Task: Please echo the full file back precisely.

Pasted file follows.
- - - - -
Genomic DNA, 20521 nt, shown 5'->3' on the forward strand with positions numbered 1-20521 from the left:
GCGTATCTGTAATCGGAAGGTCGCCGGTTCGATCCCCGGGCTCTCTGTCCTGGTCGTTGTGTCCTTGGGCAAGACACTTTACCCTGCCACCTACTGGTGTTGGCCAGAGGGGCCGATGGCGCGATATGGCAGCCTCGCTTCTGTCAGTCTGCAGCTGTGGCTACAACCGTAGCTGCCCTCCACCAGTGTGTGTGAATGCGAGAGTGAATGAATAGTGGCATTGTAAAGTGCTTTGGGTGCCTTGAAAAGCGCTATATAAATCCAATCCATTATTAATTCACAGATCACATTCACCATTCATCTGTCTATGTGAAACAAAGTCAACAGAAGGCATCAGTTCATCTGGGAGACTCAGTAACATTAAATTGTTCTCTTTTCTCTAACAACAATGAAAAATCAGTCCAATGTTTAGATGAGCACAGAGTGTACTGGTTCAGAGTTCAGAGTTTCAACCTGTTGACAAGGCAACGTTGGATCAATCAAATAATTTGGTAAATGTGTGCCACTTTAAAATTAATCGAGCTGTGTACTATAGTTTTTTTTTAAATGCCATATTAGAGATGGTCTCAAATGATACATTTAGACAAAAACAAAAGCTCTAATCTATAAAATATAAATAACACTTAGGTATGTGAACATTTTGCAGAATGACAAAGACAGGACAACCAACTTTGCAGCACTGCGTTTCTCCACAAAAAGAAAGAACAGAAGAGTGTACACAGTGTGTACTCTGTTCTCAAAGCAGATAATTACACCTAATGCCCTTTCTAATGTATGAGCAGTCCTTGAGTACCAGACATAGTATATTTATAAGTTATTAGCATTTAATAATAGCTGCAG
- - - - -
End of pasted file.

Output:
Genomic DNA, 20521 nt, shown 5'->3' on the forward strand with positions numbered 1-20521 from the left:
GCGTATCTGTAATCGGAAGGTCGCCGGTTCGATCCCCGGGCTCTCTGTCCTGGTCGTTGTGTCCTTGGGCAAGACACTTTACCCTGCCACCTACTGGTGTTGGCCAGAGGGGCCGATGGCGCGATATGGCAGCCTCGCTTCTGTCAGTCTGCAGCTGTGGCTACAACCGTAGCTGCCCTCCACCAGTGTGTGTGAATGCGAGAGTGAATGAATAGTGGCATTGTAAAGTGCTTTGGGTGCCTTGAAAAGCGCTATATAAATCCAATCCATTATTAATTCACAGATCACATTCACCATTCATCTGTCTATGTGAAACAAAGTCAACAGAAGGCATCAGTTCATCTGGGAGACTCAGTAACATTAAATTGTTCTCTTTTCTCTAACAACAATGAAAAATCAGTCCAATGTTTAGATGAGCACAGAGTGTACTGGTTCAGAGTTCAGAGTTTCAACCTGTTGACAAGGCAACGTTGGATCAATCAAATAATTTGGTAAATGTGTGCCACTTTAAAATTAATCGAGCTGTGTACTATAGTTTTTTTTTAAATGCCATATTAGAGATGGTCTCAAATGATACATTTAGACAAAAACAAAAGCTCTAATCTATAAAATATAAATAACACTTAGGTATGTGAACATTTTGCAGAATGACAAAGACAGGACAACCAACTTTGCAGCACTGCGTTTCTCCACAAAAAGAAAGAACAGAAGAGTGTACACAGTGTGTACTCTGTTCTCAAAGCAGATAATTACACCTAATGCCCTTTCTAATGTATGAGCAGTCCTTGAGTACCAGACATAGTATATTTATAAGTTATTAGCATTTAATAATAGCTGCAG